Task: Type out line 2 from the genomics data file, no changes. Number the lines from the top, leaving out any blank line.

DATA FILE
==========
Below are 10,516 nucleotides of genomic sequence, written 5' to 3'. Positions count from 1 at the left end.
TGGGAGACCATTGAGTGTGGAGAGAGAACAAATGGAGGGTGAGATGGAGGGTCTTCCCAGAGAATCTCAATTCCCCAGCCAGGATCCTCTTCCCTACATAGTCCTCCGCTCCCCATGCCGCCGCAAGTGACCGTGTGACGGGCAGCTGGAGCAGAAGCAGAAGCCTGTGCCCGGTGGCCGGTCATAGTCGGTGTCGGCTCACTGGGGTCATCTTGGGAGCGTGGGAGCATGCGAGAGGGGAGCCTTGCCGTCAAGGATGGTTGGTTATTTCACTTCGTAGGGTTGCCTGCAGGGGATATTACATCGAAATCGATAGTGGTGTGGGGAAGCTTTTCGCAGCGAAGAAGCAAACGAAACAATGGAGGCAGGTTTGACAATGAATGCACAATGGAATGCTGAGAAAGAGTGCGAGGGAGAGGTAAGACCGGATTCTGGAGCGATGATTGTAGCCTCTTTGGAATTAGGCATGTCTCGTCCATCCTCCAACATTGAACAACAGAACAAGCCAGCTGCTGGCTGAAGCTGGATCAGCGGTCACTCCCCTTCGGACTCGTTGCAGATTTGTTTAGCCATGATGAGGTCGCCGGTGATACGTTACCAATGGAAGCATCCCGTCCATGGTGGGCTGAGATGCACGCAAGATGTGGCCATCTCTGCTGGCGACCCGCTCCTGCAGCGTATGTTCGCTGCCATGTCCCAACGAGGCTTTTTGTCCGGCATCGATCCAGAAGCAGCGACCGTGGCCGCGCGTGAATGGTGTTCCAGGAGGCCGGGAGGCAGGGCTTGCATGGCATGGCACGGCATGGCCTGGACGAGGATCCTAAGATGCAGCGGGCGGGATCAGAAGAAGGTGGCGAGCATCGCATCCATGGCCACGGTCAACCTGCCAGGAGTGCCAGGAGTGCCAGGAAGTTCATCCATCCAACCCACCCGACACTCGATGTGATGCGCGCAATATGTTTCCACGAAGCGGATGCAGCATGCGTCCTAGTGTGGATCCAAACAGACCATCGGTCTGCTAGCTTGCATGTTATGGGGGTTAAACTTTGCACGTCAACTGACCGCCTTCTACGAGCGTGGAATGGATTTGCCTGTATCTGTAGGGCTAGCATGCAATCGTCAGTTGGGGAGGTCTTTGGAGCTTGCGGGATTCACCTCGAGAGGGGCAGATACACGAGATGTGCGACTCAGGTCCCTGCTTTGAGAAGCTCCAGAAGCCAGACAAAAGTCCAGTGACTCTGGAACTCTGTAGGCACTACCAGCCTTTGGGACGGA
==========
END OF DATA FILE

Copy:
TGGGAGACCATTGAGTGTGGAGAGAGAACAAATGGAGGGTGAGATGGAGGGTCTTCCCAGAGAATCTCAATTCCCCAGCCAGGATCCTCTTCCCTACATAGTCCTCCGCTCCCCATGCCGCCGCAAGTGACCGTGTGACGGGCAGCTGGAGCAGAAGCAGAAGCCTGTGCCCGGTGGCCGGTCATAGTCGGTGTCGGCTCACTGGGGTCATCTTGGGAGCGTGGGAGCATGCGAGAGGGGAGCCTTGCCGTCAAGGATGGTTGGTTATTTCACTTCGTAGGGTTGCCTGCAGGGGATATTACATCGAAATCGATAGTGGTGTGGGGAAGCTTTTCGCAGCGAAGAAGCAAACGAAACAATGGAGGCAGGTTTGACAATGAATGCACAATGGAATGCTGAGAAAGAGTGCGAGGGAGAGGTAAGACCGGATTCTGGAGCGATGATTGTAGCCTCTTTGGAATTAGGCATGTCTCGTCCATCCTCCAACATTGAACAACAGAACAAGCCAGCTGCTGGCTGAAGCTGGATCAGCGGTCACTCCCCTTCGGACTCGTTGCAGATTTGTTTAGCCATGATGAGGTCGCCGGTGATACGTTACCAATGGAAGCATCCCGTCCATGGTGGGCTGAGATGCACGCAAGATGTGGCCATCTCTGCTGGCGACCCGCTCCTGCAGCGTATGTTCGCTGCCATGTCCCAACGAGGCTTTTTGTCCGGCATCGATCCAGAAGCAGCGACCGTGGCCGCGCGTGAATGGTGTTCCAGGAGGCCGGGAGGCAGGGCTTGCATGGCATGGCACGGCATGGCCTGGACGAGGATCCTAAGATGCAGCGGGCGGGATCAGAAGAAGGTGGCGAGCATCGCATCCATGGCCACGGTCAACCTGCCAGGAGTGCCAGGAGTGCCAGGAAGTTCATCCATCCAACCCACCCGACACTCGATGTGATGCGCGCAATATGTTTCCACGAAGCGGATGCAGCATGCGTCCTAGTGTGGATCCAAACAGACCATCGGTCTGCTAGCTTGCATGTTATGGGGGTTAAACTTTGCACGTCAACTGACCGCCTTCTACGAGCGTGGAATGGATTTGCCTGTATCTGTAGGGCTAGCATGCAATCGTCAGTTGGGGAGGTCTTTGGAGCTTGCGGGATTCACCTCGAGAGGGGCAGATACACGAGATGTGCGACTCAGGTCCCTGCTTTGAGAAGCTCCAGAAGCCAGACAAAAGTCCAGTGACTCTGGAACTCTGTAGGCACTACCAGCCTTTGGGACGGA